This was a lie to get you to click over. There is very little happening. Almost nothing remotely interesting at all. So instead of rounding up the Internet in search of boring things, let’s talk about actually playing stuff. Which I’ve been doing! Huzzah! (Fair warning, while I try to be vague in most places, there are spoilers herein.)
Running from the dead. Like, a lot. A couple weeks ago I played through Telltale’s Walking Dead adaptation. It’s every bit as good as you’ve heard about. You have to give Telltale some real credit here because all choice and consequence in a game is illusion and this is one of the most effective efforts I’ve seen at making said illusion feel authentic. The way they weaved characters in and out of the story made it possible for Telltale to keep the interesting choices coming every time conflict arrived (be that conflict be with zombies or between characters). And, yes, having a kid to protect, though easy to botch, always makes things more interesting. The fact that Clementine is not much younger than my own daughter (do they establish her age?) amplified my protective motions ten-fold. I didn’t see little Clementine in danger. I saw my own kids and I made decisions based on what I’d do if it were my own kids in mortal peril.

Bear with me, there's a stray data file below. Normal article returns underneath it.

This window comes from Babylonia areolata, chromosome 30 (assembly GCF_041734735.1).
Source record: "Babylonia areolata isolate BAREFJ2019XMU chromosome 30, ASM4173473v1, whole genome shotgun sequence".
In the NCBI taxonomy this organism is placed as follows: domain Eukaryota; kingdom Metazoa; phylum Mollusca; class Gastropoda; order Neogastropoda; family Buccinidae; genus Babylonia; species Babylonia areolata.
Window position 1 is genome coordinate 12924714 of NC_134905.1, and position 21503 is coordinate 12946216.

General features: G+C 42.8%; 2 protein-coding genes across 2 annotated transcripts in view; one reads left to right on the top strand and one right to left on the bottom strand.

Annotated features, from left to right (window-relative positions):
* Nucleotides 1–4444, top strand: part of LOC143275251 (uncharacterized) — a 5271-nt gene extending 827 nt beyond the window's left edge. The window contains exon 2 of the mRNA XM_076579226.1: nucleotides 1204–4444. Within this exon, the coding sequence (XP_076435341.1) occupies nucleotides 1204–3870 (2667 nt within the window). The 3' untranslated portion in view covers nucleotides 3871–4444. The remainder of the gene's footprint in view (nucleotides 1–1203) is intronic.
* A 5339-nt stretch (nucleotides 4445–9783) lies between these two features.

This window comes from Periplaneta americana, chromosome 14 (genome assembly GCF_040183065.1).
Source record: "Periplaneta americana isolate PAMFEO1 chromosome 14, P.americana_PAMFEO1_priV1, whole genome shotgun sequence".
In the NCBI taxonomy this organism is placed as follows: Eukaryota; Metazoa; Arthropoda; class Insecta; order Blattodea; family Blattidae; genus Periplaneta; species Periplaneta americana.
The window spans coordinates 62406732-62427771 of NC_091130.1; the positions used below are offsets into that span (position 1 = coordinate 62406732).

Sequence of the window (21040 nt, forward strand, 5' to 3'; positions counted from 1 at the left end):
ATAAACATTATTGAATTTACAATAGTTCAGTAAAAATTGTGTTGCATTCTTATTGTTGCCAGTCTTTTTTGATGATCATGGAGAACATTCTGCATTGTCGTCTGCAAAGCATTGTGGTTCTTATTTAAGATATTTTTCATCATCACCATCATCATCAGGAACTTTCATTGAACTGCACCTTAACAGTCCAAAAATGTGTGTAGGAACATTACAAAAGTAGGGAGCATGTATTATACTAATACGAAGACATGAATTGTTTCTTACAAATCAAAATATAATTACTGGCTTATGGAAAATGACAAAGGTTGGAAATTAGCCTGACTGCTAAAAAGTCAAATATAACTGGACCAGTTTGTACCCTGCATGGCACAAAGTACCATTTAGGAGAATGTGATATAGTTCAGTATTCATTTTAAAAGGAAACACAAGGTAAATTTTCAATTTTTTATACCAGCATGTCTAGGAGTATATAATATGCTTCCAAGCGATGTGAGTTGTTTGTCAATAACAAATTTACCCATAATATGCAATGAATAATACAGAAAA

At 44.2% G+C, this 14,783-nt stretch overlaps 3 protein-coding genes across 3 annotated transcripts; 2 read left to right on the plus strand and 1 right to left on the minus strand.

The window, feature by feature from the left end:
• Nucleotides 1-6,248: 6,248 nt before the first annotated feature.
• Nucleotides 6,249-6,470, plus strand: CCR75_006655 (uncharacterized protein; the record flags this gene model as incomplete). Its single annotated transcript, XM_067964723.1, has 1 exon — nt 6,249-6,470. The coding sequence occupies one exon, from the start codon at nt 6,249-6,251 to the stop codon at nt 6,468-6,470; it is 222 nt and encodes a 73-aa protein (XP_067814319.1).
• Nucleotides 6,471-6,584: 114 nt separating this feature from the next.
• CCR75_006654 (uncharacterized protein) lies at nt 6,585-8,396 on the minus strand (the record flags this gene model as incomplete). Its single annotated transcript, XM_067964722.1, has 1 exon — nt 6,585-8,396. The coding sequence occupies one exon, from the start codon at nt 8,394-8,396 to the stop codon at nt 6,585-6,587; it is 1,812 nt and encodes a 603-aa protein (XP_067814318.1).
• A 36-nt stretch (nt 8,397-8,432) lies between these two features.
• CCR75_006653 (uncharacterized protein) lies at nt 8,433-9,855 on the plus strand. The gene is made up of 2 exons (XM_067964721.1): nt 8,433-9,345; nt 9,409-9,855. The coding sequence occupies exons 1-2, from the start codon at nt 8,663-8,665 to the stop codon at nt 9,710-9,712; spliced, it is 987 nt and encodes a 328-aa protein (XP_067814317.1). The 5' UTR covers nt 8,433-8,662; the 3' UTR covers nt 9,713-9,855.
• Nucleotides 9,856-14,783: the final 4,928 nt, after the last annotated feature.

Now there are your obligatory pitfalls and they mirror the same pitfalls you get from the show. Encounters with walkers coming out of nowhere are all too predictable. Has the story gone for awhile without a zombie? Is this the worst possible time for a zombie to appear in the most unlikely of places? If the answer to those questions is yes, you’re going to find a zombie jump on top of someone, often when all common sense says this would be impossible. Also, because there is need for character drama, characters do bicker and argue and fight for reasons that strain credibility. Not in every instance, but it happens. No one is more emblematic of this than Kenny. There are times he’s a dick and it feels incredibly forced and other times… shudder. What that man endures.